Shot take while metering on the inside of the window.
Shot taken while metering on the outside of the window.
When I shoot and I know I may not be back to visit the subject any time soon I’ll take multiple shots. The various shots will include different manual exposures, different focal points, and different angles. I don’t bracket, I change my settings to achieve different effects.
For the images above I metered on the different light sources to achieve a totally different effect. One has more contrast, the other is high key. The top image shows only the interior of the window of the New York City Public Library while the second shows more of what is going on outside in the streets of NYC.
Yesterday I had the great pleasure to wander around New York City with some amazing people: Leanne Cole, Stacy Fisher, Robert Marsala, and Nicci Carrera. One of our stops was the New York Public Library – wow! If you have never been inside you need to add it to your bucket list. The architecture is inspiring and the people watching…entertaining. And if you are a lover of books…you’ll feel right at home.
“I never expected anyone to take care of me, but in my wildest dreams and juvenile yearnings, I wanted the house with the picket fence from June Allyson movies. I knew that was yearning like one yearns to fly.” – Maya Angelou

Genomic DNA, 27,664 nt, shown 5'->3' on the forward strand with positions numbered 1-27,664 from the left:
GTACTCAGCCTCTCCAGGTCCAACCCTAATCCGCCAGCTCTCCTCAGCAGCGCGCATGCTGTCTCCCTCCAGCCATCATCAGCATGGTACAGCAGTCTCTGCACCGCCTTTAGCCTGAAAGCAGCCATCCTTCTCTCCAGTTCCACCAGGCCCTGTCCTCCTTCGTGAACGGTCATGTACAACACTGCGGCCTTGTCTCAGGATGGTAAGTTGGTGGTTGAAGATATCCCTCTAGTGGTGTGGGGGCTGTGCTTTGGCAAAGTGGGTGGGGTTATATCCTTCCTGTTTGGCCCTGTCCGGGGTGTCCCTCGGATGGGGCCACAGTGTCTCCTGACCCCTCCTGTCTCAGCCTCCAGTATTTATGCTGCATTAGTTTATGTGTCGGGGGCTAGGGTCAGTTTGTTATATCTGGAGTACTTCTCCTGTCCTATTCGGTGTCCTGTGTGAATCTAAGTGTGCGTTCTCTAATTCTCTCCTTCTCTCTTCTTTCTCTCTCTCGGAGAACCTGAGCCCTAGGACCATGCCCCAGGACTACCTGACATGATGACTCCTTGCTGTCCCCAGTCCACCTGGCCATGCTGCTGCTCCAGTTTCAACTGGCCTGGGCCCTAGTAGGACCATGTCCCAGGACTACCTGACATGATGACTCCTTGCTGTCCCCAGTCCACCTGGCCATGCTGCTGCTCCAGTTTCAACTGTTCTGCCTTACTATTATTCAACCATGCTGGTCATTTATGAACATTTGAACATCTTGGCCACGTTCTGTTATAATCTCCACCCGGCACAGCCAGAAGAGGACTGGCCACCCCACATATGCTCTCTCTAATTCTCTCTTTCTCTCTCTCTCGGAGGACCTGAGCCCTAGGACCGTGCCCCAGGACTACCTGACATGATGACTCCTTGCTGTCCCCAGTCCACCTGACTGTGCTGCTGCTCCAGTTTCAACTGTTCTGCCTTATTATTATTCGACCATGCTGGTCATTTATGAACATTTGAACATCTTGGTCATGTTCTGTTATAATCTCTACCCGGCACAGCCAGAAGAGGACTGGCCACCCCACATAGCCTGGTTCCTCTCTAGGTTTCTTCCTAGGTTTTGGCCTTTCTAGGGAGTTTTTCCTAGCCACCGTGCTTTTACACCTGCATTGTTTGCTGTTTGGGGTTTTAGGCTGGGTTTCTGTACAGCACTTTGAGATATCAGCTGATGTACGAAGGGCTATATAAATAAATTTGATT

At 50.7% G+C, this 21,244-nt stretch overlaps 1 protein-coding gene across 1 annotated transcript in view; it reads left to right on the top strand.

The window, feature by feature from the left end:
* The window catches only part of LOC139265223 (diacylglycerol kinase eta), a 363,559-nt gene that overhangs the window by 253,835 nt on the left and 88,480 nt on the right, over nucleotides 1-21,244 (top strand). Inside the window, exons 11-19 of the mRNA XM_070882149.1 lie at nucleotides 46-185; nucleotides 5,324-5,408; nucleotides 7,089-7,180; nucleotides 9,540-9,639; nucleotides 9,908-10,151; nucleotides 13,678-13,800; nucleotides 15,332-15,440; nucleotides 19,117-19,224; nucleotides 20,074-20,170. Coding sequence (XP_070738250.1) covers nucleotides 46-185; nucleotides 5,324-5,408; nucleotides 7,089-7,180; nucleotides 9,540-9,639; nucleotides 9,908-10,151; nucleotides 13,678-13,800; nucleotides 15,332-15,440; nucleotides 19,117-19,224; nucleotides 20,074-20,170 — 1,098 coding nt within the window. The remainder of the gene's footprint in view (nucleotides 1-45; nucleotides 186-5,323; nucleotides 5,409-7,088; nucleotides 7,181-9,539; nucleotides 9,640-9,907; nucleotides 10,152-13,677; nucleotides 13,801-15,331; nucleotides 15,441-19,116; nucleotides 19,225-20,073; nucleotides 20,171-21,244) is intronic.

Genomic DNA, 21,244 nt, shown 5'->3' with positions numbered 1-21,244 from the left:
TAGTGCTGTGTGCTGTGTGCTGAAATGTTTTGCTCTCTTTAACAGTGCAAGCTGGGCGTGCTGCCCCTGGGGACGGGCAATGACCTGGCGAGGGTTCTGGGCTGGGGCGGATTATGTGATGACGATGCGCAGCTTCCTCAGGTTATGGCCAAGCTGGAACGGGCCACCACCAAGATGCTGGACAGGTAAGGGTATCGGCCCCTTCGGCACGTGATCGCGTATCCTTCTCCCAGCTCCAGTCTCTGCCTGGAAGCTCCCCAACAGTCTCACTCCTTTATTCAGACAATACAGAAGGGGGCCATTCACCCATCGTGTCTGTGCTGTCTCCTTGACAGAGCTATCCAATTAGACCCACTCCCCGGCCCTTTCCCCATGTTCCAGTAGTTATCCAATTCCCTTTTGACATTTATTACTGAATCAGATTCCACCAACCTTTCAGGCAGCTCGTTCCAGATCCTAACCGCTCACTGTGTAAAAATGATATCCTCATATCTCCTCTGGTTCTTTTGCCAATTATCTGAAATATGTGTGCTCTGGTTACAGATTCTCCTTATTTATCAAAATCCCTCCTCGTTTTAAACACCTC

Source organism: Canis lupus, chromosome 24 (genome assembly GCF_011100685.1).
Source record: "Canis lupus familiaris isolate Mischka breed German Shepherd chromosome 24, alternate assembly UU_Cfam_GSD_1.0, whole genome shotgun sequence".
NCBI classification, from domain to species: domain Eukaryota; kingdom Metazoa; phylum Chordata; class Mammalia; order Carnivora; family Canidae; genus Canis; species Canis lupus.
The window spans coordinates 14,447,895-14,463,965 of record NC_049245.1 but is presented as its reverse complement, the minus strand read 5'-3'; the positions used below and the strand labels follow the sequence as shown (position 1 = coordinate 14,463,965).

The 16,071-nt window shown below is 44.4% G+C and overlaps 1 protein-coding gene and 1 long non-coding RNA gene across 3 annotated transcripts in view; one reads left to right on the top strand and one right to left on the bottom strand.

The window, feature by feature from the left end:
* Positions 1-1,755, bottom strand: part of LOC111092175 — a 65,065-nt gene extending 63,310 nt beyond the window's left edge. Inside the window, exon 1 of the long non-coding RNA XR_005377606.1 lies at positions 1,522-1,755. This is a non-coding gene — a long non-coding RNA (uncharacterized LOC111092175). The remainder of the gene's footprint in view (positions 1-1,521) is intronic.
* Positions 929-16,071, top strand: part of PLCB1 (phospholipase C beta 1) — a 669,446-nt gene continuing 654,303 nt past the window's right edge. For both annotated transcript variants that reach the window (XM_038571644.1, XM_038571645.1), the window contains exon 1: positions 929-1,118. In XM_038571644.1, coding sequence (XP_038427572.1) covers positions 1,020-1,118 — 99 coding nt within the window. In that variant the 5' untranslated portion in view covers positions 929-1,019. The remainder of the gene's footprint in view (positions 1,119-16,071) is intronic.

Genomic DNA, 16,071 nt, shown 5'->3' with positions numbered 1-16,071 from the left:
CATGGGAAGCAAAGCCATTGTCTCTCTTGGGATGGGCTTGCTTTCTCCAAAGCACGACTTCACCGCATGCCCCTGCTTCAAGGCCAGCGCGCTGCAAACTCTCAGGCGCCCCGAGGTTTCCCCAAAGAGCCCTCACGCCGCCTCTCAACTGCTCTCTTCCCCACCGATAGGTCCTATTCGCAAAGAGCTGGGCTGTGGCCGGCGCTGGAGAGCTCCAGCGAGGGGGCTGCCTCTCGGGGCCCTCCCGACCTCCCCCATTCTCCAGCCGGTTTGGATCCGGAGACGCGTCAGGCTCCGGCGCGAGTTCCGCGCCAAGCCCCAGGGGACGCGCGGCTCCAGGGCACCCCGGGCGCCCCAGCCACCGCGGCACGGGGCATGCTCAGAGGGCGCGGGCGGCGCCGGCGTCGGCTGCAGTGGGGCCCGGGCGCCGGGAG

The sight of an old barn moves me. Why? I am not completely sure, but it must have something to do with the Sunday afternoons I spent on my great grandfather’s farm as a child. The sight, the smell, the size, the history, all move me. I want to take in every inch of the structure. Today’s post includes two images of the same side of an old Buck’s County barn. The sun was setting and gave such warmth to the barn. It reflects the heritage of the barn, the families who worked in it, the animals who lived in, the labor of love that went into maintaining it.
I typically convert images of old structures to black and white. I didn’t do the conversion for this image because the setting sun on the white barn gave the glow of warmth and history.
Despite the warm glow of the setting sun, I did convert this image to black and white. It speaks of the age of the barn and reminds us not only of the warmth, and love associated with it, but also the labor and distressing moments that went into making the farm the barn supports successful all those years ago.